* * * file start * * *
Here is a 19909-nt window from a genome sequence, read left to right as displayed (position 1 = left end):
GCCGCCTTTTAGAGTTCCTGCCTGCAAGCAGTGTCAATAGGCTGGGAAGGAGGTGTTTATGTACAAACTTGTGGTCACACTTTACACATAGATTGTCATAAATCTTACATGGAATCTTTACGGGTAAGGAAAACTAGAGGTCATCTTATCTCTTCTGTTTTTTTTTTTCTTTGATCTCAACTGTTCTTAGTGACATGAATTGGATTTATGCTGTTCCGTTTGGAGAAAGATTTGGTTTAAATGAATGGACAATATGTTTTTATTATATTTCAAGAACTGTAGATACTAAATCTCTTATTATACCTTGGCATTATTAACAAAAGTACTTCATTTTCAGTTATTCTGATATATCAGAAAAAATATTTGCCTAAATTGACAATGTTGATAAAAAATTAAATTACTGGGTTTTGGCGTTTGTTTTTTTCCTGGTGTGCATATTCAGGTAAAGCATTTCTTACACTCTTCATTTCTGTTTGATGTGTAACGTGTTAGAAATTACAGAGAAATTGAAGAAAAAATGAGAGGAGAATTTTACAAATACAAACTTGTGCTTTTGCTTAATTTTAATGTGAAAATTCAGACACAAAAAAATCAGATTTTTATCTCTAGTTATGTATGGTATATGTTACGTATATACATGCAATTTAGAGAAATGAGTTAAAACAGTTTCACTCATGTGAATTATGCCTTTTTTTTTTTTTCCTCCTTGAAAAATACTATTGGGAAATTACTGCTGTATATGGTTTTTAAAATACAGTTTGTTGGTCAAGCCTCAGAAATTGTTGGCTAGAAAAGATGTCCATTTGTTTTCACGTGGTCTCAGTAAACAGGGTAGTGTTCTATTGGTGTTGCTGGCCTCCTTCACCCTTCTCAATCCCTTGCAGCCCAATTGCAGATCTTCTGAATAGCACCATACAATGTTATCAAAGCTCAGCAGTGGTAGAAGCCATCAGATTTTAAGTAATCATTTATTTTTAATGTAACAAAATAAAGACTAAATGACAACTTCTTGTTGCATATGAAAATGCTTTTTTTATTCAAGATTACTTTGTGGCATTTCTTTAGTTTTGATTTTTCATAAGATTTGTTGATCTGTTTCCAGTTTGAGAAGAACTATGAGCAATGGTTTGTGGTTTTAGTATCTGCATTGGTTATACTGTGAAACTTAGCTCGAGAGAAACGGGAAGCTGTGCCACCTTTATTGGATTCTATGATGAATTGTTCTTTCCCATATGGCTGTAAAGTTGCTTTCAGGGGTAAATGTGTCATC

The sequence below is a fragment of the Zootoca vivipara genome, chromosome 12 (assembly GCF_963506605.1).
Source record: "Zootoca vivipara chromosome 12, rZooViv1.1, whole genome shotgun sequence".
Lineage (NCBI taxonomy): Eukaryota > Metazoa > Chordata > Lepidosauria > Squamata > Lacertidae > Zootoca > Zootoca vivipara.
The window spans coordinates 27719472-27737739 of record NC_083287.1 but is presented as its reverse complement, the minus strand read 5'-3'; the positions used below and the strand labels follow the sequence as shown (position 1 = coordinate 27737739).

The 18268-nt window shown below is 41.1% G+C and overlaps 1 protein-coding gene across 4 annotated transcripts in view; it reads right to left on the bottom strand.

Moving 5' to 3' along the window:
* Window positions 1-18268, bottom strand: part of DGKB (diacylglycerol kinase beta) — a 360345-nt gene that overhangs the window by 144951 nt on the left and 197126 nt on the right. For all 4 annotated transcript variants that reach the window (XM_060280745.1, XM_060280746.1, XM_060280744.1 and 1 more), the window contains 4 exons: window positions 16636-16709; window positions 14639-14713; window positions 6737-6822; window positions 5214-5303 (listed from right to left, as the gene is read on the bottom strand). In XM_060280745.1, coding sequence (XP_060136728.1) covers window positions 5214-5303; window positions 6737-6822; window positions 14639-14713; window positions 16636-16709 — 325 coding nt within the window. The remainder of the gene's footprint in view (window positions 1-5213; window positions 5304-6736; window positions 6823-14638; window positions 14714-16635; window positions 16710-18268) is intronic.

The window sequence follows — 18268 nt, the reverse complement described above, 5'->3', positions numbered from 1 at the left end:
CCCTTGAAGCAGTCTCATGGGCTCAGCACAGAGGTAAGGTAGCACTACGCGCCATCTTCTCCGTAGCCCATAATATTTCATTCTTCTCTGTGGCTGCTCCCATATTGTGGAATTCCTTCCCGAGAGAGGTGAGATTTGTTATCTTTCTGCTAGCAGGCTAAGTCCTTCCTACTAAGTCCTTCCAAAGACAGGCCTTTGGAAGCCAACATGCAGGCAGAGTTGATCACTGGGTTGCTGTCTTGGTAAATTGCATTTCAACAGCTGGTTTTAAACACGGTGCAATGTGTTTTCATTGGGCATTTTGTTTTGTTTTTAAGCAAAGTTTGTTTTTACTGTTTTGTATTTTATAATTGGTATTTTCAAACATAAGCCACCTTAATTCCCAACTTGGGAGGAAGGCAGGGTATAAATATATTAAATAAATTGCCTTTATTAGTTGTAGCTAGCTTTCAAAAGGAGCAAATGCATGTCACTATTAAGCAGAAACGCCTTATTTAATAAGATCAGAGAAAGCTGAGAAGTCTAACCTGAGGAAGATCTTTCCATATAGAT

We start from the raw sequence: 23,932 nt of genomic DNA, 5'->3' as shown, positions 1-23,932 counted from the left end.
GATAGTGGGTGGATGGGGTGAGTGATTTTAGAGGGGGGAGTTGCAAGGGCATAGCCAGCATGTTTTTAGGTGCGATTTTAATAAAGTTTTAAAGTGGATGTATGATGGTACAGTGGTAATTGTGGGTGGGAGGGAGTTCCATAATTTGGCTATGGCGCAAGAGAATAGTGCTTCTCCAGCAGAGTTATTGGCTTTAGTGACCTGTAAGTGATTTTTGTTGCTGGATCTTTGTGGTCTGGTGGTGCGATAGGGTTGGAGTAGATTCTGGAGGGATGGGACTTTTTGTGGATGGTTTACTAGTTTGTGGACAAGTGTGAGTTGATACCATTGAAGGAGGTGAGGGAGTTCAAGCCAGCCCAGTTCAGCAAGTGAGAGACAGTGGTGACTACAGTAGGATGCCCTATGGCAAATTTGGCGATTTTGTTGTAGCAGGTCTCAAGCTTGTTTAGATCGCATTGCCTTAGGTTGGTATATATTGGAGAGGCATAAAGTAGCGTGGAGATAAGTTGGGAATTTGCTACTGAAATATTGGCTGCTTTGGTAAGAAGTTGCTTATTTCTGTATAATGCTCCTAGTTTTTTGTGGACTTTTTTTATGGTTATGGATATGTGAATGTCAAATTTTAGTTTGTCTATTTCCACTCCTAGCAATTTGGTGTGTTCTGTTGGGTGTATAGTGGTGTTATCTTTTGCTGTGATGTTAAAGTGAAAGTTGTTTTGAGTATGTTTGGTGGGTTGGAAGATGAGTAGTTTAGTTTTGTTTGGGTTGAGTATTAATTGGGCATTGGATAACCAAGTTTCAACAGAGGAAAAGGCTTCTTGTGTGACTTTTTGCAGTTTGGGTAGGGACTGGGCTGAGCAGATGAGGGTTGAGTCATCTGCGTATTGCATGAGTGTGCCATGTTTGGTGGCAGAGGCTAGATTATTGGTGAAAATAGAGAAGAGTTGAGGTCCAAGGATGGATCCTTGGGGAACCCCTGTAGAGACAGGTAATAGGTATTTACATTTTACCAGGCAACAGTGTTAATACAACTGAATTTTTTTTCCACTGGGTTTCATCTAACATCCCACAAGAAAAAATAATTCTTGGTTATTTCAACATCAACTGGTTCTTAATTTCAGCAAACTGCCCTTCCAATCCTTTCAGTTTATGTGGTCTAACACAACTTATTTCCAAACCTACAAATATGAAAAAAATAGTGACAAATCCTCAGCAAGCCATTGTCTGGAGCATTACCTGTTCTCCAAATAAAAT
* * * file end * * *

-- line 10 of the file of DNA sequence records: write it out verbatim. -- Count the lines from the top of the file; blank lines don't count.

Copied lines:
The window sequence follows — 18268 nt, the reverse complement described above, 5'->3', positions numbered from 1 at the left end: